262 Love brought to us one shining summer morn,
263 When on my lips you placed that shy sweet kiss:
264 Wherefore we sing all time with passionate praise,
265 Despite of pity and pain and tears forlorn,
266 This loveliness and glory of our days.
267How many golden hours have we won
268 From that grey leaden-fisted miser Time,
269Rich with the suns, the odorous moons that spun,
270 Across this perfect passion of our prime?
271 Love makes no count! -- Sufficient unto each
272 Unmortal moment is the bliss thereof;
273 Tis grief that yearneth every way to reach
274 Remembered rapture by remembered love.
275 Love takes no count! -- Forget the tale, fond lover,
276 Today, the hours are freighted with pure gold;
277 And when the golden days of love are over,
278 And naught remains but as a story told,
279 With benediction of that grace sublime,
280 Life shall unfold love's page a second time.
281Silence, for sweet fulfilment: nay, but see,
282 There, on the margent of the westering tide,
283 Day pauses, now, upon his wearied stride,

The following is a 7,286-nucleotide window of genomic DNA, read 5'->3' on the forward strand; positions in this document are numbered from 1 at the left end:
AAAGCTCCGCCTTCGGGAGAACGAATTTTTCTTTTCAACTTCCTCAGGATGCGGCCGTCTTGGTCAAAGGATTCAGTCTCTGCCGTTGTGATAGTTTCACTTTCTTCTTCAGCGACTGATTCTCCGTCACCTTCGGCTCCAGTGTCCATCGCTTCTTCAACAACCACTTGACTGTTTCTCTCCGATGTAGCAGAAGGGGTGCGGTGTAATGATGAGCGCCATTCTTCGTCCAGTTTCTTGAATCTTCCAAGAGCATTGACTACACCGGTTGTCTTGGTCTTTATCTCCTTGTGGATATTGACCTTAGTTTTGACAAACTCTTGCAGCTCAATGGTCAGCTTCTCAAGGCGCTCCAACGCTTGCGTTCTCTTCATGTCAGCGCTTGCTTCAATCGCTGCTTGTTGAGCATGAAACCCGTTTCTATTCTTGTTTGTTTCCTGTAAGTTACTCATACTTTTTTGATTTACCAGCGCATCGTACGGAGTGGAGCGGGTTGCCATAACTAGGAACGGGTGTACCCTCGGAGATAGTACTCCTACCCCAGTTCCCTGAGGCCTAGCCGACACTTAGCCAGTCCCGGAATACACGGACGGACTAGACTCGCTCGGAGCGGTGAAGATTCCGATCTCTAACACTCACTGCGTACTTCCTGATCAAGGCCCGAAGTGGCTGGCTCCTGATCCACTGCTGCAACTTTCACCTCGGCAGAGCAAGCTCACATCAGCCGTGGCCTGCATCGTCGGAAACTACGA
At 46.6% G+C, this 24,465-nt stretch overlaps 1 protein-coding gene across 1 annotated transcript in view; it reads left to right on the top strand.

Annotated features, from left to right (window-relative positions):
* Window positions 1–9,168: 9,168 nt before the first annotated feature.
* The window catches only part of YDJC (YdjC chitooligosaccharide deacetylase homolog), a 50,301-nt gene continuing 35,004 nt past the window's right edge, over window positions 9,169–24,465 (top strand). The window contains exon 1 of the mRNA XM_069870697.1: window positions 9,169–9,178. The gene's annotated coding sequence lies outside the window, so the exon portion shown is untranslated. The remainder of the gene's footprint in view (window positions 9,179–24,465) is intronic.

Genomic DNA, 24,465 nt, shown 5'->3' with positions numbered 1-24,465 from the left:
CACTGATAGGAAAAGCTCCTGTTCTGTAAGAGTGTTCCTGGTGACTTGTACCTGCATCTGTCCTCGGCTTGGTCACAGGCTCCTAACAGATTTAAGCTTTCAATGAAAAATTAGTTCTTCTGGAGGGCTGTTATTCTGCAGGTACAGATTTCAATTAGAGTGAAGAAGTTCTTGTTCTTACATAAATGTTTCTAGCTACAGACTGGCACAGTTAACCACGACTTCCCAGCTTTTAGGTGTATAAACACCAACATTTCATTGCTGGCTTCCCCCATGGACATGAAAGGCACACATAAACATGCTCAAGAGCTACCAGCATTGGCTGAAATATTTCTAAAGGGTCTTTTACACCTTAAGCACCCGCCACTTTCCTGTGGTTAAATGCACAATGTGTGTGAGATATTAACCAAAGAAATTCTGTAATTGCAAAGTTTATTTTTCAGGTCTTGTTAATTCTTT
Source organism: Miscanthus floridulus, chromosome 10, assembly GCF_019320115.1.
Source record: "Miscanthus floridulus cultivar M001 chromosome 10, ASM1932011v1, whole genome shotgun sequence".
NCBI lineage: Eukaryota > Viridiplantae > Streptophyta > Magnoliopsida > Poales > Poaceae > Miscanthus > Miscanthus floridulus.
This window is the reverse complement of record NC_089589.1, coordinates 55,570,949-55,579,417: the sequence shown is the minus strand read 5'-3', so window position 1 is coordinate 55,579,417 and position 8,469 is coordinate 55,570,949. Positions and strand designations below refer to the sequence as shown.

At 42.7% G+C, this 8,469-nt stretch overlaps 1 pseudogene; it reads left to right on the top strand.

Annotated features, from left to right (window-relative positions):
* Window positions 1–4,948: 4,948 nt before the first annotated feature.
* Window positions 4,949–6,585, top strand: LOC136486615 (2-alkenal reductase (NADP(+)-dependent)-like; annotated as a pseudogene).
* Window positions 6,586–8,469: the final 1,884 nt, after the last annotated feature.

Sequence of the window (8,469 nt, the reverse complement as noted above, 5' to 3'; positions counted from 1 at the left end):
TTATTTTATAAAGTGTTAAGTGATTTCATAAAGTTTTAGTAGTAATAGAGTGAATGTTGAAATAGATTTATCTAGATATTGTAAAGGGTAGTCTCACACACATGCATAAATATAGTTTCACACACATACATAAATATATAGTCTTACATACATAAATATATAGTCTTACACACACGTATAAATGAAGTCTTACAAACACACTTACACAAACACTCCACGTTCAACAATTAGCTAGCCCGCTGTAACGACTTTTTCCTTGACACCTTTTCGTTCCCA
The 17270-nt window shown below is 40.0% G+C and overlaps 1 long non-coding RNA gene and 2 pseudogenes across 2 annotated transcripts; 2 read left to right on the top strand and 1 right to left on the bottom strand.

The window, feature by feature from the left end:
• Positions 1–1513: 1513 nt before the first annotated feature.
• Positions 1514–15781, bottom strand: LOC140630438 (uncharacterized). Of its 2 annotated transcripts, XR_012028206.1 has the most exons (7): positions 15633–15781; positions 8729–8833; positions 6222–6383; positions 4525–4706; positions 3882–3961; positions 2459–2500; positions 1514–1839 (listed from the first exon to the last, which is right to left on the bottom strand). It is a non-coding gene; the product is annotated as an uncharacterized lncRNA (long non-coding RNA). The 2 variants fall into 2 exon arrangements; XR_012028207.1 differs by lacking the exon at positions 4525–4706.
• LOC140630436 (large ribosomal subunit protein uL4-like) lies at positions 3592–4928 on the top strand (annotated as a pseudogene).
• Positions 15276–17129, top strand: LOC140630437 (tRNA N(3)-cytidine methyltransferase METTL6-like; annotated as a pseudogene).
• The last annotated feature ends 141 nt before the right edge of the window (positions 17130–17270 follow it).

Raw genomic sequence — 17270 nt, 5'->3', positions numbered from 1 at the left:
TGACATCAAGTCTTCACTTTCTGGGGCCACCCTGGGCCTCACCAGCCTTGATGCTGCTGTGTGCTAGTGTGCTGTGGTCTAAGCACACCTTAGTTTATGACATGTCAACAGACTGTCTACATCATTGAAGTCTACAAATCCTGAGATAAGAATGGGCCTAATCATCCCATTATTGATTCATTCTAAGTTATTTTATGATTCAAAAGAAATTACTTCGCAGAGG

284And leans to Night's embrace impatiently.
285Silence, for deep fulfilment: now shall be
286 Content. O hush! let not your murmurous pride
287 Revel against desire: let all things bide:
288The hour is peace, and perfect harmony.
289 There is no stir upon the land or ocean,
290 The world is very quiet from this hill:
291 No whisper here of the great town that strives,
292 Roars in its highways, 'neath us, its commotion
293 Shaking the souls of many thousand lives.
294 But mount! From here, the world is very still.
295I thought, God being so very far away,
296 Farther than I upon this little height,
297 He cannot see nor know our piteous plight,
298Nor how we strive, nor how we fall astray,
299But sets the sun and moon upon their way,
300 And lights the stars, and dreams that all is right
301 As I, even I, in this still shadow of night,
302Might dream that down below no city lay.
303 Then cried I in mine anguish, "Lord, not so,